The new media and coaches polls are out and everything has regressed to anarchy. Lacrosse teams are out in the woods with axes and crossbows, living off the land and killing each other because the social compact was burned when the robots revolted against us. In other words, Denver is number one in both tallies but its attempt at governance involves a laser scope aimed at its skull.
The media poll is especially hectic at the top of the tally with the first five positions shaking out like this:
(I'll be right back. I'm going to go smash may face into some cabinets until I can figure all of that out.)
The USILA poll is similarly unsettled, with Denver taking home three first-place votes, Carolina earning five first-place votes, and Notre Dame appearing at the top of two ballots; the Pioneers also hold only a two point advantage over North Carolina in that run. This is where we're at in the season, you guys: Relativism creating dissention.
The below aggregation considers every team slotted in the top 20 of at least one set of rankings. Some brief thoughts follow the table.
LAXPOWER: These are the LaxPower ratings. These ratings are based on solid math, importantly considering margin of victory.
RPI: This is stupid person math. I include these rankings only because the NCAA is full of stupid people and they still use this stupid person math as a major piece of their stupid tournament selection criteria. I've included these rankings this week because I am, apparently, as stupid as everyone and everything else.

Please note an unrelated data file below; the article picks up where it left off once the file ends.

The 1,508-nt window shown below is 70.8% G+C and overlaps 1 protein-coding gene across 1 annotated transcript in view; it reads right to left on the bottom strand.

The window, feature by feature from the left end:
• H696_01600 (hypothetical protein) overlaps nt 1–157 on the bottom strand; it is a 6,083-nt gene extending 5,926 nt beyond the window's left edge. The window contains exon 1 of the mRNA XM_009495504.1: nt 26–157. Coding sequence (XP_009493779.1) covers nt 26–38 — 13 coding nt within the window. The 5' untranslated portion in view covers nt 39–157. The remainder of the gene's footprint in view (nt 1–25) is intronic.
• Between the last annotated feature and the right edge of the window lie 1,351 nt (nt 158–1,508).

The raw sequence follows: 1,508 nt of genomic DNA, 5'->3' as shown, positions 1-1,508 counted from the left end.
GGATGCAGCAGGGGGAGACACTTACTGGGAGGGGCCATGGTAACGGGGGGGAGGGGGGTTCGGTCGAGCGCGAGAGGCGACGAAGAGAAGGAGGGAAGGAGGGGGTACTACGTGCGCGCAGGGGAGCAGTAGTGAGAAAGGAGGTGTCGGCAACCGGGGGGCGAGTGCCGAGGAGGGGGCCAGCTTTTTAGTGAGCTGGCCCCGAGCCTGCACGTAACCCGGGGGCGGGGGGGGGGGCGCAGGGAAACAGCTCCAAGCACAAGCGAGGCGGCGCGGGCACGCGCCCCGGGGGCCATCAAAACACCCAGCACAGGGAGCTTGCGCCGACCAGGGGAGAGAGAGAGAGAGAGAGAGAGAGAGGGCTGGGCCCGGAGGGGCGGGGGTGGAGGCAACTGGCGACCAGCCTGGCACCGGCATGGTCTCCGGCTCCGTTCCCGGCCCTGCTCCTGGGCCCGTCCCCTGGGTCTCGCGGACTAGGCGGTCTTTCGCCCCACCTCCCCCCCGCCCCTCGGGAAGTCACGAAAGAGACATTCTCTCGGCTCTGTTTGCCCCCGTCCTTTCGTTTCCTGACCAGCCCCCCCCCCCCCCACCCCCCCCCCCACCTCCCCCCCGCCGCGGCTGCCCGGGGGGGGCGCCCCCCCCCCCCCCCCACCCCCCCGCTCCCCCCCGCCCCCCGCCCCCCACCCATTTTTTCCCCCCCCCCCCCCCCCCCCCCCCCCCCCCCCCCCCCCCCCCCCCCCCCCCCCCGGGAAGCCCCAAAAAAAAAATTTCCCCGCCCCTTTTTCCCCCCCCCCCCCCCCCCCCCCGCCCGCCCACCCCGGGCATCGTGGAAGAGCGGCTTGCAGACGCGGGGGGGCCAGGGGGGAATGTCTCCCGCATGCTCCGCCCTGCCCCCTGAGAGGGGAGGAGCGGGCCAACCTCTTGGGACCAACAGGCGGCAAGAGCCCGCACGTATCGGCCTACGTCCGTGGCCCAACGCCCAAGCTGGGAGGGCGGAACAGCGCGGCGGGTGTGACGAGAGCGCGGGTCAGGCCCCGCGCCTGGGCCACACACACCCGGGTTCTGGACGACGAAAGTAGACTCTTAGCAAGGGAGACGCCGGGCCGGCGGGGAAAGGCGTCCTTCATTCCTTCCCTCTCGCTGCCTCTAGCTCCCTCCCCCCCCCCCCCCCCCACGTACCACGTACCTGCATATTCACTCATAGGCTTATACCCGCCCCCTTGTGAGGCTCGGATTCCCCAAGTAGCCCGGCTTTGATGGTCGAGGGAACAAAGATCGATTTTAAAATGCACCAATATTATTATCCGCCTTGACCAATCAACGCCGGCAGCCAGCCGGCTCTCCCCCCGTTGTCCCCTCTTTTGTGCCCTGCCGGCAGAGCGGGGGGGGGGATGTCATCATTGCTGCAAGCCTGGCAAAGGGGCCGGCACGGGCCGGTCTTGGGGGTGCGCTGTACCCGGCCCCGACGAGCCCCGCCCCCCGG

EFFICIENCY: This is just a ranking of a team's efficiency margin, as adjusted for strength of schedule. These are similar to Ken Pomeroy's rankings, but slightly different. (Pomeroy uses win expectation as the basis of his ratings. We each, however, use the same foundation (efficiency).)
AVG.: Average of the "math" rankings.
COACHES/MEDIA: These are the human polls, as voted on by humans. These humans have different jobs, though: One set judges humans while clad in university-issued apparel; the other set of humans judges others simply to sell ink and paper. These polls are from April 15, 2013.
AVG.: This is the average the Earth-human polls.
DIFF.: The difference between the "math" polls and the human polls. A negative value means that "math" is rating a team higher than the things that are carbon-based; the inverse means that the things made out of 75% water are rating a team higher than the things not made out of any water.
AVG.: Average of the math and human polls. This is how the table is ordered.
- Upwardly Mobile: Johns Hopkins. To the Slums: St. John's. This is now two weeks in a row that the Johnnies have slid the most in its aggregated ranking. On April 1st, the Red Storm's aggregated ranking was 11.80; the math-based rankings and the human polls were almost in unison on where St. John's should sit, the former averaging an 11.67 poll position while the latter averaged the Johnnies ranking to the 12th spot. Since then, St. John's has slowly moved back following losses to Georgetown and Villanova. The Johnnies don't really have much a beef with their human poll positioning either, as the math-based rankings have St. John's positioned similarly to where the carbon-based pollsters have the Red Storm. It's odd to see a top 10-type team fall to the back of the top 20 in just two weeks, but that's St. John's existence right now. As for Hopkins, the move is warranted based on the Maryland win. The Jays are dangerous, and despite the rhetoric about Hopkins' season, Johns Hopkins has some heat as late-April approaches.